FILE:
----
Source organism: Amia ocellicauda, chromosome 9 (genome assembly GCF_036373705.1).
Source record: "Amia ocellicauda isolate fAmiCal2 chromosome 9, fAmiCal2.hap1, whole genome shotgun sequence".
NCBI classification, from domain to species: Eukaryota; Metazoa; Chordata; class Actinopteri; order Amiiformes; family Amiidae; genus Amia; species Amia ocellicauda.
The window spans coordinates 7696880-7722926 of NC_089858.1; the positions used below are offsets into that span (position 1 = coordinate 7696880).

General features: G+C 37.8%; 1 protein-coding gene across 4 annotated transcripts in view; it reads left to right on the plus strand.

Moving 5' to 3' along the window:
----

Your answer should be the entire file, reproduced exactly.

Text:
Source organism: Amia ocellicauda, chromosome 9 (genome assembly GCF_036373705.1).
Source record: "Amia ocellicauda isolate fAmiCal2 chromosome 9, fAmiCal2.hap1, whole genome shotgun sequence".
NCBI classification, from domain to species: Eukaryota; Metazoa; Chordata; class Actinopteri; order Amiiformes; family Amiidae; genus Amia; species Amia ocellicauda.
The window spans coordinates 7696880-7722926 of NC_089858.1; the positions used below are offsets into that span (position 1 = coordinate 7696880).

General features: G+C 37.8%; 1 protein-coding gene across 4 annotated transcripts in view; it reads left to right on the plus strand.

Moving 5' to 3' along the window: